at the Goat River Highway 16 rest stop and goes northwestward through
cedar forests and old logging to Loos. Tim and I had been out two
weeks earlier to assist members of the Fraser Headwaters Alliance and
Ozalenka Alpine Club clear part of the trail of logs and brush.

Sunday October 19, 2014

Tabor Mountain

The Caledonia Ramblers will be leading an Mod C3d hike on Tabor Mountain. on Sunday, Oct. 26. Please meet 10 minutes before the departure time of 9:00 a.m. behind Prince George’s City Hall in the parking lot. The carpool fee is $4.00.

For more information, please contact  Nowell S. at 250-562-7485

Please note that dogs are not allowed on club trips.

Monday October 13, 2014

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Lost Lake Hike Trip Report – October 5, 2014

Eight Ramblers were joined by eleven guests from Beaverly and the neighbourhood close to the Lost Lake Wetland Area for a tour made more interesting by our guest Doug Beckett who shared his passion for the wetlands with information ranging from biological to geological features, to stories such as the one about what happened to greedy mice that pigged out on fir cones

It was a beautiful mild fall day with still a lot of colour around us and a great diversity of trees and plants including carpets of moss, lichens and some ancient Douglass Fir trees.

We began our hike where Marvin Road meets up with Big Fir Road east of Lost Lake – actually what appears to be three lakes running north/south created from one lake by two beaver dams. So, we headed south west and reached the ridge overlooking the Chilako River area by crossing the dam dividing the lake furthest south and the middle lake.

After lunch on the ridge overlooking a vista of autumn decor, we went north along the ridge, and then bushwhacked to the dam dividing the northern most lake from the middle lake. From here and going north east we found our way back to Big Fir road.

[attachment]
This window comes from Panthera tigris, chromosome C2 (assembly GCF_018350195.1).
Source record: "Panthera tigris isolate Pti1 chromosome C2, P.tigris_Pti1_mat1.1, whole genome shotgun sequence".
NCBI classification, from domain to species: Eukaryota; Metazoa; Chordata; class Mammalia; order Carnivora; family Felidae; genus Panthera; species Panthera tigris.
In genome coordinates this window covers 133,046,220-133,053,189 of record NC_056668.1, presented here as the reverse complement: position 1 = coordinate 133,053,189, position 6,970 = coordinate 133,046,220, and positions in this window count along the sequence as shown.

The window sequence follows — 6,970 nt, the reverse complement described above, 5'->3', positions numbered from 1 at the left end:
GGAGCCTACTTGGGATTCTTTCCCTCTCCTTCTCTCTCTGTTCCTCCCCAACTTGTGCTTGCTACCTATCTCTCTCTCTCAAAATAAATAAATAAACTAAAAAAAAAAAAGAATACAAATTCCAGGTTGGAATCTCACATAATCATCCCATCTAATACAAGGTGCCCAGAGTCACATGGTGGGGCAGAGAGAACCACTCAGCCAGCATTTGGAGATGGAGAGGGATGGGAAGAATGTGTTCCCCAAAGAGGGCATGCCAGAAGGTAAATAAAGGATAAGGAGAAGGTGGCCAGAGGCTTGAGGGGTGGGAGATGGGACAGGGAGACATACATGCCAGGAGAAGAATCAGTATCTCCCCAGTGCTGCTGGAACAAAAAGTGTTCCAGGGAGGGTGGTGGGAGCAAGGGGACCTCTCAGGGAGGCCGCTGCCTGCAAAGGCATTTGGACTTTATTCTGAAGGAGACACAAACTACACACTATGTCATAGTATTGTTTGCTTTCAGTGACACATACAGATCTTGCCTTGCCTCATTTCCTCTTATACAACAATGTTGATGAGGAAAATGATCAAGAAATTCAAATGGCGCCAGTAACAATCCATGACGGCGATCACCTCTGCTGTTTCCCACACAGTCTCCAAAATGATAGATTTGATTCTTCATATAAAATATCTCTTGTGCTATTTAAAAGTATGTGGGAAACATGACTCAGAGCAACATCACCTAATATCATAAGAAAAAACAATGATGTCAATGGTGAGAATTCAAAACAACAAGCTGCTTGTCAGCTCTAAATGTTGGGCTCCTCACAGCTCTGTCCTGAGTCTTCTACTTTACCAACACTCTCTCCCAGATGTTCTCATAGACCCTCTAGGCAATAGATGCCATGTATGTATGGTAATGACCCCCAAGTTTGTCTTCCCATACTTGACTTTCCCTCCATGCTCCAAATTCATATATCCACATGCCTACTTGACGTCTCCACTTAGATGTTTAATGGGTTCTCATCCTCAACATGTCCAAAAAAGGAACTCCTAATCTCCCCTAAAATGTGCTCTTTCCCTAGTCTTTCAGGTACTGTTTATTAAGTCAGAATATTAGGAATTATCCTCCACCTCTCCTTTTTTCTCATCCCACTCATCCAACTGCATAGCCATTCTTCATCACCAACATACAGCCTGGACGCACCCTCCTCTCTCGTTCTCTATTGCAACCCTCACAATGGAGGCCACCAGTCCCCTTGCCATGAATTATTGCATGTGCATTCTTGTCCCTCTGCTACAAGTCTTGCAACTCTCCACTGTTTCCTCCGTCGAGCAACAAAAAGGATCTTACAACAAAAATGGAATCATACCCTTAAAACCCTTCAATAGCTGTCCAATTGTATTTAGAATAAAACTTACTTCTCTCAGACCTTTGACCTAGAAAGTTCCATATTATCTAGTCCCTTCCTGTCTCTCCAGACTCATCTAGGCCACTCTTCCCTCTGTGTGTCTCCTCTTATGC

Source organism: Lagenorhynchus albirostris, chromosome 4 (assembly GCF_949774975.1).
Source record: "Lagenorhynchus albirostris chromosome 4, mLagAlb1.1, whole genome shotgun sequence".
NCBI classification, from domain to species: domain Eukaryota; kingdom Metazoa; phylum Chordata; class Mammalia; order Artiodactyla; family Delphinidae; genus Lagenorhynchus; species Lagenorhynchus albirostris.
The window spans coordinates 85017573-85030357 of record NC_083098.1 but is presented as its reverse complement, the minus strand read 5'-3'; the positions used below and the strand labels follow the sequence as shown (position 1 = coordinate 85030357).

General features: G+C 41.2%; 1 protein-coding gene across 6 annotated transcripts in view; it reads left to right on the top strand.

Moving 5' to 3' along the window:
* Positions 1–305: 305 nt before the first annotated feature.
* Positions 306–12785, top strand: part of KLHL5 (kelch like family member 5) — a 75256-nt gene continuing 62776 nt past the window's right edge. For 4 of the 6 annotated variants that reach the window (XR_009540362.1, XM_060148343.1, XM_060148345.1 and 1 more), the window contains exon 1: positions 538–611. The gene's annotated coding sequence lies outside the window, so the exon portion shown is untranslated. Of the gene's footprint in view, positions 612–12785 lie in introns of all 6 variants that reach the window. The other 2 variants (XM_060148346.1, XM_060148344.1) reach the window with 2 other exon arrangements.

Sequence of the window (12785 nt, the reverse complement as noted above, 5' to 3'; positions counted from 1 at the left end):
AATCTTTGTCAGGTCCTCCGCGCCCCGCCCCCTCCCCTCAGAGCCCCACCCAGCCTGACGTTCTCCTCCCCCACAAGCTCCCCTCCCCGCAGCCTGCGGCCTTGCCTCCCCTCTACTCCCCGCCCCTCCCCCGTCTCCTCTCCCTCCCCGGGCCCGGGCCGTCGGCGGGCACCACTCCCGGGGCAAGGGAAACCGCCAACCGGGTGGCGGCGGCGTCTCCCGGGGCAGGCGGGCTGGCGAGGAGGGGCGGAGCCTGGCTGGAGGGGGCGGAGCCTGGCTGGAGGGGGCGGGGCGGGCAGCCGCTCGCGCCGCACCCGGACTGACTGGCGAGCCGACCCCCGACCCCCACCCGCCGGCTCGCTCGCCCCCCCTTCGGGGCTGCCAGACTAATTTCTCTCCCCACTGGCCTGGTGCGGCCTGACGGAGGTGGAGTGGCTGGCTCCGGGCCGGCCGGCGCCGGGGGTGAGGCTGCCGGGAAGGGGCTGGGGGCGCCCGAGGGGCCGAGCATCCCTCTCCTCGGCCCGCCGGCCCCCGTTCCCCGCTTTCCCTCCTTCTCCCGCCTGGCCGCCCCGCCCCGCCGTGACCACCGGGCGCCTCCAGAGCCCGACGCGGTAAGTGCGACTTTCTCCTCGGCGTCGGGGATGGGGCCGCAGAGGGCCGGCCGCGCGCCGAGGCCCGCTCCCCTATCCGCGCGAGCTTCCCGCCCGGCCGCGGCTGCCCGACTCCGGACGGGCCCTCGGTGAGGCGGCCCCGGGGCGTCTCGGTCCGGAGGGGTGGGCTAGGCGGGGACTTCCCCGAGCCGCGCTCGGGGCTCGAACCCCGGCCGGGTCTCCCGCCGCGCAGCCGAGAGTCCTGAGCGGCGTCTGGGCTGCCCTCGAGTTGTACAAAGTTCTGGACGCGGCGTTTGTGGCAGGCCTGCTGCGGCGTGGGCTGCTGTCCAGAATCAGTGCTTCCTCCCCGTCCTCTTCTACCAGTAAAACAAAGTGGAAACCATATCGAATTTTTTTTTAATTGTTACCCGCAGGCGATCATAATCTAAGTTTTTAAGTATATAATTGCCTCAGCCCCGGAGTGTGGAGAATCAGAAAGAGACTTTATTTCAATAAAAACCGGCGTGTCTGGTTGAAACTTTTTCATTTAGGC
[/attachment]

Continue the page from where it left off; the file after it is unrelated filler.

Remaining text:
The trek was a combination of rustic trails, no trails and a great amount of climbing over blow downs which are to remain to deter motorized use until the area has a trail plan, and established as a Recreation/Conservation Site.

You can view photos of the trip by visiting the Gallery.

Monday October 13, 2014

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Week-long Trip Report – Wolverine Range – Aug 9-16, 2014

For 2014 we wanted to go somewhere new for the club week-long trip and, in the end, decided to go to the Germansen Landing area north of Fort St James. Further research led us to decide on the Wolverine Range that lies between Germansen Landing and Williston Lake. The Wolverine Range would have us largely in the alpine and in an area rarely visited (except by a few hunters)….both being attractive factors. The Range is in the Omineca Prov. Park but park staff had little info on it.

In July Judith and I drove up to Germansen Landing to check out roads and made other arrangements…..locals said they knew of no others who had ever been to the Wolverine Range just to hike. Our plan was to fly in by helicopter to the northerly part of the range then spend 5-6 days hiking south along it coming out onto the “North Road” near Manson Creek.

August 9th nine of us set off going north via Fort St. James and what was once known as the “North Road” or “Omineca Mining Road”. The road was in wonderful shape and in 5 hours (noon hour) we reached the Germansen Landing store. Lyle and I ferry my car back to the Manson Creek store some 35 km to the south where we intended to come out from the hike.